160 Greenhouses Set Up on Reclaimed Bauxite Lands
Some 160 greenhouses have been established on mined-out bauxite lands in St. Ann, Manchester, Clarendon, and St. Elizabeth at a cost of approximately $240 million.
Executive Director of the Jamaica Bauxite Institute (JBI), Parris Lyew-Ayee, said the greenhouses, which are under vegetable cultivation, are providing earnings of up to $3 million annually for the farmers.
He informed that marketing arrangements are made with hotels, supermarkets and other buyers, who pay market price for the “high-quality produce”.
The greenhouse project is part of the JBI’s Bauxite Community Development Programme (BCDP), aimed at promoting agricultural activity on reclaimed bauxite lands.
Mined-out pits are reconfigured and sealed to become catchment ponds for rainwater, which is transmitted to holding tanks by solar-powered pumps. Clusters of greenhouses are built around the ponds by farmers of prime vegetable crops, which are watered by drip irrigation from the holding tanks.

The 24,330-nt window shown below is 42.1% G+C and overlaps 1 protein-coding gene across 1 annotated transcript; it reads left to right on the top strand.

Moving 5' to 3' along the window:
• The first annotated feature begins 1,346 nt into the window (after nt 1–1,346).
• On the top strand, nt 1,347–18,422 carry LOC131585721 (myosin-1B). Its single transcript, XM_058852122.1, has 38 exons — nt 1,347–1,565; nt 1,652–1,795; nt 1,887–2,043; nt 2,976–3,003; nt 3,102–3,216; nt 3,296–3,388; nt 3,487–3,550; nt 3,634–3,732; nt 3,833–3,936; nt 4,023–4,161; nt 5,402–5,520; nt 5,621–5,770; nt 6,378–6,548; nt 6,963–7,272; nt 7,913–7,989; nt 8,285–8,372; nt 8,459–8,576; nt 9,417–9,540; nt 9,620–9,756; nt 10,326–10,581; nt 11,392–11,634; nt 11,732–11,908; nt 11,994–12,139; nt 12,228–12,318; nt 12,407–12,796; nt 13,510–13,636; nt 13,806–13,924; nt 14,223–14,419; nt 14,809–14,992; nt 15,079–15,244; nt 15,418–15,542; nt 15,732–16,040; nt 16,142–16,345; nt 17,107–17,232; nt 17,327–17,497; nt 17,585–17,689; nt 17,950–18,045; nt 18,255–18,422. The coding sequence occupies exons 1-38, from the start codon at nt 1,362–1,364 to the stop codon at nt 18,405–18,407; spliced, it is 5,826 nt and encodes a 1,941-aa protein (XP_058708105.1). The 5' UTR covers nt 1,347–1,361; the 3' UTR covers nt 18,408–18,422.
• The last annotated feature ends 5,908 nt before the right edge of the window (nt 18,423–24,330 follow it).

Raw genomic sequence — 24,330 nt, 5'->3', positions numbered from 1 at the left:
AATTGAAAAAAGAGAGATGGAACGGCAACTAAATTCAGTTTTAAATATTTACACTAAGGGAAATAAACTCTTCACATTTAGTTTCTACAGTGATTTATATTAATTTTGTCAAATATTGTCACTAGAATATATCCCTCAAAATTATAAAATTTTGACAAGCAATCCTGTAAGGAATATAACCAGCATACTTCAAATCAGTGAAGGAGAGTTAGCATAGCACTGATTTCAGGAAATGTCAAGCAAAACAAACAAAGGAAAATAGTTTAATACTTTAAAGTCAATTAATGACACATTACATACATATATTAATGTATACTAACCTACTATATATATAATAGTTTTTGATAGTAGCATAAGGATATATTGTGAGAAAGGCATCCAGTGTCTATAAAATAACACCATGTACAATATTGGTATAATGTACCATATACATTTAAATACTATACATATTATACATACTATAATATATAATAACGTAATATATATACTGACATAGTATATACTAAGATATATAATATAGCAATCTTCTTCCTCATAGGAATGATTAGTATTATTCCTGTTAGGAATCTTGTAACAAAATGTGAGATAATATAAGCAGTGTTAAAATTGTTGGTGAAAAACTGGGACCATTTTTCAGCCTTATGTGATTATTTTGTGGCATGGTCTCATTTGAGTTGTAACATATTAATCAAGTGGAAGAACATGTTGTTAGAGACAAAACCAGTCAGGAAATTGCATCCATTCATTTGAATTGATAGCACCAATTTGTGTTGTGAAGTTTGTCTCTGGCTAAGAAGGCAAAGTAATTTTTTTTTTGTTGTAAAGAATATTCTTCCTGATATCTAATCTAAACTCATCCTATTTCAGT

The initiative is supported by the Jamaica Social Investment Fund (JSIF) and also has input from the bauxite companies.
Mr. Lyew-Ayee said the World Bank supported the project “and is returning to assist again, as it would like to use our project as an example of true sustainable development in a mining environment”.
He was speaking at the signing of a Memorandum of Understanding (MOU) between the JBI and Timeless Herbal Care for the growing of medicinal plants on mined-out bauxite lands, at the Ministry of Transport and Mining in Kingston on September 6.
Mr. Lyew-Ayee said the JBI is always looking for opportunities to assist the mining communities “to be able to have sustainable economic activities in a life after bauxite”.
He said the JBI, in addition to providing the lands for the project with Timeless, will also be giving all the technical assistance where possible, to “ensure that this venture is a successful one”.